My blog pal, Mark Bernstein, has been thinking and writing about usability and style – words that pretty much encapsulate Mark himself, by the way – as applied to software. As usual, Mark puts up a compelling argument, and, as usual I’m not sure whether to agree or disagree. Or both. Or neither.

Mark’s final point:

We spend several days, at least, learning to operate a car. We spend longer, learning to operate the basics of algebra and calculus. We spend a few years achieving basic competence in fields like medicine, or gas fitting, or theatrical lighting. Why do we expect all our software to be mastered within an hour or two?

My masters research was into the accessibility of New Zealand government web sites. Accessibility is a subset (or a superset, depending on your viewpoint) of usability, and so Mark’s thoughts are of real interest to me.

I agree with his posit that why do we expect all our software to be mastered within an hour or two? I’m inclined to think that the best software – I’m thinking Photoshop, GIMP, and Excel in this instance – can produce results within an hour or two. But I’ve never yet met anyone who’s run out of Photoshop, GIMP, and Excel – pushed it beyond its limits. Maybe it can be done, in fact I’m sure it can, but I’ve never met anyone who has gone beyond the limits. In contrast, PowerPoint has very real limits, I myself have explored and pushed them until it broke. In these examples, the real difference between the software is not the usability, but in the customisability. If your want GIMP to do more, get out vi and write something new. I suspect if you’re at the edges of Excel or Photoshop vi is probably your weapon of choice there also.

I have used software with few visual bells and whistles but that just worked nicely and was a pleasure to use, no steep learning curve, and nothing getting in the way of just doing the task at hand. Appleworks on my old Apple IIe, Notetab, and Color Coder as examples. I don’t use appleworks anymore, but it still holds a seat near the fire in my heart. I’ve also used software that was visually beautiful – Bryce 5 as an example – but the intuitive interface just wasn’t quite as intuitive as I would’ve liked. Oh, and then there was Word Perfect 5.1. Informix. DBase IV. Interface – more or less – from the ascetic school of minimalist design.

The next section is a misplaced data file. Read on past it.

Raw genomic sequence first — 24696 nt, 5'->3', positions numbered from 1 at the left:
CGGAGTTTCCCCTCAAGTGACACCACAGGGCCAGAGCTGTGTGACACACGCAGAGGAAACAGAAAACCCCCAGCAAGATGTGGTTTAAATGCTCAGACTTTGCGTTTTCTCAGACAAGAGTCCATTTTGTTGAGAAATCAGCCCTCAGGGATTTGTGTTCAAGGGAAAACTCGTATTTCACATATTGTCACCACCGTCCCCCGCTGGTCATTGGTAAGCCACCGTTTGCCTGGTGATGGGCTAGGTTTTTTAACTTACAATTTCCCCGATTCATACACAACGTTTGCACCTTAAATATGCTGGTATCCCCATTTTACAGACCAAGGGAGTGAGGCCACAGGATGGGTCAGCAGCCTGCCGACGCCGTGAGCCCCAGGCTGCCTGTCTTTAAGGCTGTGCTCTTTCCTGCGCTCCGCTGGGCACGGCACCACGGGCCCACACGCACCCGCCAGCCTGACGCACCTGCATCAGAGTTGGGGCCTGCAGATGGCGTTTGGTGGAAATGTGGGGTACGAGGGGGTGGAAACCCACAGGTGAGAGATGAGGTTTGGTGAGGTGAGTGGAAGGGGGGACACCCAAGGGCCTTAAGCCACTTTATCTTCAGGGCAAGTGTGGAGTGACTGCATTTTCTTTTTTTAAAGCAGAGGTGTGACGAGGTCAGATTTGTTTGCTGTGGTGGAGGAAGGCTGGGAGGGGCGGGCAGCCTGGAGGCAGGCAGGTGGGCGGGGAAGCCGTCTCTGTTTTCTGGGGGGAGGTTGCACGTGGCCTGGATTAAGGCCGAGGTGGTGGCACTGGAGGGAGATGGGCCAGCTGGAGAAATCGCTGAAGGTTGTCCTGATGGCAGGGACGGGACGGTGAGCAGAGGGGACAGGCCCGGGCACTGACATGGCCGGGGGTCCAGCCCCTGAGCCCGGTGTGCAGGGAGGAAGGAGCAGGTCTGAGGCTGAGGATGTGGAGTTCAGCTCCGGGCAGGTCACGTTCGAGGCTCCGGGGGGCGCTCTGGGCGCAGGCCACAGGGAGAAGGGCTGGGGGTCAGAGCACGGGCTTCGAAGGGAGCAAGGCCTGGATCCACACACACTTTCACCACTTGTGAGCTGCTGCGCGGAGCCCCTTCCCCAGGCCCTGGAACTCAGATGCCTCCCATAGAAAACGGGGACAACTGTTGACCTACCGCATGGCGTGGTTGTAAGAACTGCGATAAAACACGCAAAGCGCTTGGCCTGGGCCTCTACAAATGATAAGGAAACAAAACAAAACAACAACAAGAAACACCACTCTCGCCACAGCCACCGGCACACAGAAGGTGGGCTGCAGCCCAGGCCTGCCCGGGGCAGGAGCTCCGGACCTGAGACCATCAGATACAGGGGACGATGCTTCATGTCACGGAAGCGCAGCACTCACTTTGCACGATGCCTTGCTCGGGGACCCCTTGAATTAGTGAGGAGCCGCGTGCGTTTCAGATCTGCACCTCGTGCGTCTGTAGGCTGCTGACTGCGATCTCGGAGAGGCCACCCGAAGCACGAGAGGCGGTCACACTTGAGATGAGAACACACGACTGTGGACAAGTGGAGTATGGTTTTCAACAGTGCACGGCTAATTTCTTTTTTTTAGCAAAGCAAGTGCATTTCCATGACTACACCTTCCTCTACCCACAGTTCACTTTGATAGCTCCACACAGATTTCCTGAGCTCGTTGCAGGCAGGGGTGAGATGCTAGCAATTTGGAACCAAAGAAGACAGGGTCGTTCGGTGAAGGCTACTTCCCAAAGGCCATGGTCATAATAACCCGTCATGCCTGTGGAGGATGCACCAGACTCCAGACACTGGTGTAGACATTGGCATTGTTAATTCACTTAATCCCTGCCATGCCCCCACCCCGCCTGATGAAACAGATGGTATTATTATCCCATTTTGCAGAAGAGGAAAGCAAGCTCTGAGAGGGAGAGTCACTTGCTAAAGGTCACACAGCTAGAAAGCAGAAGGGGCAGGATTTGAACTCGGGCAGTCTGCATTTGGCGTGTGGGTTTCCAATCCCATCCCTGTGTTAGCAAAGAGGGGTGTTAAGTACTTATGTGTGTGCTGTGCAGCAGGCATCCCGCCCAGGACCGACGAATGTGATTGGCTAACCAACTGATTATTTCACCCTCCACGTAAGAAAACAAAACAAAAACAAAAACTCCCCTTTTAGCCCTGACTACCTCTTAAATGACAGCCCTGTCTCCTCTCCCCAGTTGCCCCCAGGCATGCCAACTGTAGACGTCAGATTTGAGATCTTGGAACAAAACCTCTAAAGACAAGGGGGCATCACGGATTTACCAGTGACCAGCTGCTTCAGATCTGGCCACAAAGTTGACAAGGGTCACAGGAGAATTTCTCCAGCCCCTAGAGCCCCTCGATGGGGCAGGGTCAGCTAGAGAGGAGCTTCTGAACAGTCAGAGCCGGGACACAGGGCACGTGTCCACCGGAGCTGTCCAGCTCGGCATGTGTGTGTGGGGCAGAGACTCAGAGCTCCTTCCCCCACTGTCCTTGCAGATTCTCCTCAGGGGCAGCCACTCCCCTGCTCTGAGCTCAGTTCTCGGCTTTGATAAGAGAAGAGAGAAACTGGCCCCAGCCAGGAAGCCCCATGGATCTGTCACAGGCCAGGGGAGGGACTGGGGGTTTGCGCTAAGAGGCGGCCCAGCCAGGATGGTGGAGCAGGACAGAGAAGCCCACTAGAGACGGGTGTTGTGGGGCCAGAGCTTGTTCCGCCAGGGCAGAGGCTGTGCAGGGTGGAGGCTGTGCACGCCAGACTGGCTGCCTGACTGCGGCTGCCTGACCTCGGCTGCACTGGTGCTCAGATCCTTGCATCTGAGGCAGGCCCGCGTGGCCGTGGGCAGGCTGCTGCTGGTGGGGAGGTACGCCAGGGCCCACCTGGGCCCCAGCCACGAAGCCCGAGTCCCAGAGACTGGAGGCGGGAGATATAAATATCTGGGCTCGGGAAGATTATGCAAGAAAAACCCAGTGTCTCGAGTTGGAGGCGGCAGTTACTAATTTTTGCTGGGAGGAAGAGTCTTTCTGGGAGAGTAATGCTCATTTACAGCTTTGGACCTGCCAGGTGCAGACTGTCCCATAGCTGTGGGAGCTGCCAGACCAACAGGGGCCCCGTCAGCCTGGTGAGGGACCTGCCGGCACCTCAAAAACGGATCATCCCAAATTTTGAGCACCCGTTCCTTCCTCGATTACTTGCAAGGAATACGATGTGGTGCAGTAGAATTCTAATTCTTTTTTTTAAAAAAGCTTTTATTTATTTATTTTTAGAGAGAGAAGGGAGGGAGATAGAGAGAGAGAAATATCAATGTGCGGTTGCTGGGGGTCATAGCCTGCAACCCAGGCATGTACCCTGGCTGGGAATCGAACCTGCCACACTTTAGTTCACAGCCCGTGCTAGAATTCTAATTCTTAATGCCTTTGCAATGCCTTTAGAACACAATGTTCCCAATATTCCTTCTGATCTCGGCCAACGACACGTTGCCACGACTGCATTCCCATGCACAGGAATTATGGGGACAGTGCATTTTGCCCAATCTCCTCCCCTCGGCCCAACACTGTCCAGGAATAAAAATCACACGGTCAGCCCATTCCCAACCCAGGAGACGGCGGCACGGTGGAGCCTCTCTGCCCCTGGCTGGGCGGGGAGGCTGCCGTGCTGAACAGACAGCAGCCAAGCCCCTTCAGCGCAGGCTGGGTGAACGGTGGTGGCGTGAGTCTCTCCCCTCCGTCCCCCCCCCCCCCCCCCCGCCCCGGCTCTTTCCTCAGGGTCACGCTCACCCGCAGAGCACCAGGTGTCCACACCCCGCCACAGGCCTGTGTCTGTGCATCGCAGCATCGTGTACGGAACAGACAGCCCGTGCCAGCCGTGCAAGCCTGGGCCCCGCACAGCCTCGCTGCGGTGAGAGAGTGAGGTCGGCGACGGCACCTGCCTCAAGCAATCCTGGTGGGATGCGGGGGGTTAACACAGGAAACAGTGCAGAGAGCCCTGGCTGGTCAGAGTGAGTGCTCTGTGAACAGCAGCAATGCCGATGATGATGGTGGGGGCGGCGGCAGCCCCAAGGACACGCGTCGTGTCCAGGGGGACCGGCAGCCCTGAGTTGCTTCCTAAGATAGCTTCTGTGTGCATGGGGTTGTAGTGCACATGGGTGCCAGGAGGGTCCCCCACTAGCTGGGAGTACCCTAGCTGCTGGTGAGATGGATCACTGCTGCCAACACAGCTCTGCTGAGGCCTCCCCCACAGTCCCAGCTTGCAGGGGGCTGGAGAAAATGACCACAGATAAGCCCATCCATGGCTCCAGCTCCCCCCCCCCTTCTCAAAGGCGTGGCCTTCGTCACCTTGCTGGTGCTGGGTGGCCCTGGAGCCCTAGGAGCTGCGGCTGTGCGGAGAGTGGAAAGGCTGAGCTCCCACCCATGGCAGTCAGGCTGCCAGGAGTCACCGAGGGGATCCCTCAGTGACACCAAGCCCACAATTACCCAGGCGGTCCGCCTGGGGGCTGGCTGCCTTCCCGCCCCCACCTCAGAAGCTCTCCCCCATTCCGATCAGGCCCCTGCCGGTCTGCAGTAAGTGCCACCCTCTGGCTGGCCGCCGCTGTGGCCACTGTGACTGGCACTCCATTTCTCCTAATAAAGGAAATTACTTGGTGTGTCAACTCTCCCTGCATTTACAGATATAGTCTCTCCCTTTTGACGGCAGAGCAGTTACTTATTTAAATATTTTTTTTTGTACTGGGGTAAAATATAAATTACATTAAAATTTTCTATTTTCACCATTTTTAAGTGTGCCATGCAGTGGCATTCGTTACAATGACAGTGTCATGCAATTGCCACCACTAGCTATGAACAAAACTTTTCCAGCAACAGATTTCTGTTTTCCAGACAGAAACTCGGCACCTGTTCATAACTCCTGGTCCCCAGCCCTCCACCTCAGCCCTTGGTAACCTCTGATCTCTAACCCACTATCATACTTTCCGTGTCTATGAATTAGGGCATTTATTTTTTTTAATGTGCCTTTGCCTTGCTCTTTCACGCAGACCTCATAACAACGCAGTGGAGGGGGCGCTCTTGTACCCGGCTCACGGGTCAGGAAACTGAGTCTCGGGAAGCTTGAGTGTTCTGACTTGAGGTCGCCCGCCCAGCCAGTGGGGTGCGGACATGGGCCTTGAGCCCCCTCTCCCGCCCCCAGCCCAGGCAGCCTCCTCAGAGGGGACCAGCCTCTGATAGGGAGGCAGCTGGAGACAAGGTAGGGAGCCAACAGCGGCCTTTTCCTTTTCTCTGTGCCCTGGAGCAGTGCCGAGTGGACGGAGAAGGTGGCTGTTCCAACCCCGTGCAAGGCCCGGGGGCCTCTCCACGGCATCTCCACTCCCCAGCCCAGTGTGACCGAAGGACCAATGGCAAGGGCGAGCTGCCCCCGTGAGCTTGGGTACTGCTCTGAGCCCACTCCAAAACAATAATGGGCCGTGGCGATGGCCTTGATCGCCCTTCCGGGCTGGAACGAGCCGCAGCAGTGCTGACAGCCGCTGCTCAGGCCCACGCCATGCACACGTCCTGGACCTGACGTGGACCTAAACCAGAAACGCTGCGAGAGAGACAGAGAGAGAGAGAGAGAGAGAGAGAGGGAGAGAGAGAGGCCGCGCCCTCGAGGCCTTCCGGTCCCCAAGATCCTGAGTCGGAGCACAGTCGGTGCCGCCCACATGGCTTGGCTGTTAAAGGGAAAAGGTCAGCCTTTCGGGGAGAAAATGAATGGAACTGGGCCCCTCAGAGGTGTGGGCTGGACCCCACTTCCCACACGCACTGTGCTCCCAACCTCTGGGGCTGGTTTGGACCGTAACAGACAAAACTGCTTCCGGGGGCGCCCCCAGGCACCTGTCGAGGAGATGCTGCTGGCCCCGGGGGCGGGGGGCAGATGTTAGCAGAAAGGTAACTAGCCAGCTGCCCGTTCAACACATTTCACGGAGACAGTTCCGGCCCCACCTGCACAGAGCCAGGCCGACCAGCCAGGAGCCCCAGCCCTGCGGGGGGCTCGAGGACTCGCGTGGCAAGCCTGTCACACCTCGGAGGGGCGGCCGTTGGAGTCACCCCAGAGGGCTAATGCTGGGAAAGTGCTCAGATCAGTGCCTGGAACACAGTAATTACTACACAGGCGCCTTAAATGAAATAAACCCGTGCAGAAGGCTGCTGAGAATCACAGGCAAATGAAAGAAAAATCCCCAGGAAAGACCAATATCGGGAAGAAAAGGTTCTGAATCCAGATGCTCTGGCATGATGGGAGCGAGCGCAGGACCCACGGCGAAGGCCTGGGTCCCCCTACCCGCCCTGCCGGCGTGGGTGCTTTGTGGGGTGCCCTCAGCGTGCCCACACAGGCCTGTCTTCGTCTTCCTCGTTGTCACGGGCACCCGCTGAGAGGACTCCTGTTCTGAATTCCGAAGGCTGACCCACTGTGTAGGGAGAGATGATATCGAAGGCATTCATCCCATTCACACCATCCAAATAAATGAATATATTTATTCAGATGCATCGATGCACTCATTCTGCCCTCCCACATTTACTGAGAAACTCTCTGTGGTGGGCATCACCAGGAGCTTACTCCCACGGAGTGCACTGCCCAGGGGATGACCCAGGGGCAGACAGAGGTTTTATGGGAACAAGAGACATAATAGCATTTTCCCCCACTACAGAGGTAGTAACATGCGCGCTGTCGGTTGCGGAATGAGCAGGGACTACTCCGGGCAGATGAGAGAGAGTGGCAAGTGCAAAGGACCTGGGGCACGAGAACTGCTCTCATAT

The best design work I’ve seen in software is one that starts figuring you know a little. As you learn it forgets you know a little and starts to work on the principle you’re moving on. It holds while you learn, and moves on when you’re competent. If you’re a power user it works that way. A newbie is equally accommodated. I can only think of one software package that does that thing of taking you into its world (although I’m sure there’s others) and that’s Psygnosis’ Lemmings – that crazy addictive game from 1991. I had no idea there was a Lemmings fan club, including hacks to produce customised levels.

I guess for me the ideal software – indeed the ideal product design of any kind is one that can be learned very quickly. The razor blade. And then you can spend a lifetime mastering it. Avoid knicks. And worse.

There’s also a perspective I have heard ascribed to the Balinese – I’ve not been to Bali, so I can’t confirm this, but: We have no art, we just do everything as well as possible. Goodness know, there’s probably some poor Vietnamese person saying, “Damn, I wish I’d patented that!”

Would it kill the software producers and product designers to make things where form follows function? This aesthetic is as appropriate to software as it is to toothpicks. Software used to follow commands faithfully. It now asks “Are you sure?” It has ctrl-z. WYSIWYG. Unlike one of the databases I have to use in my job which sometimes wants me to ESCape and other times to F3, to achieve the same result, but it’s not interchangeable. Sometimes it’s one, other places it’s the other. Not really designed for automatic use. The screens have to be read to ensure you’re using the right command at the right place. Neither good form nor good function.

In the end, I don’t know whether to agree with Mark. I’m inclined to. We have had discussions most important to me – what colour it should be. You see, I don’t really care if it takes me a day to learn to use a new car (although that would annoy me) ultimately like Excel I’m only going to use about 10% of all the clip-ons I’ve paid for. What does matter to me is what the colour is. If it mostly works (and doesn’t work in a consistent manner and I can learn to adapt to the not work parts), and does no harm, then the colour is the primary issue for me – how does it look.

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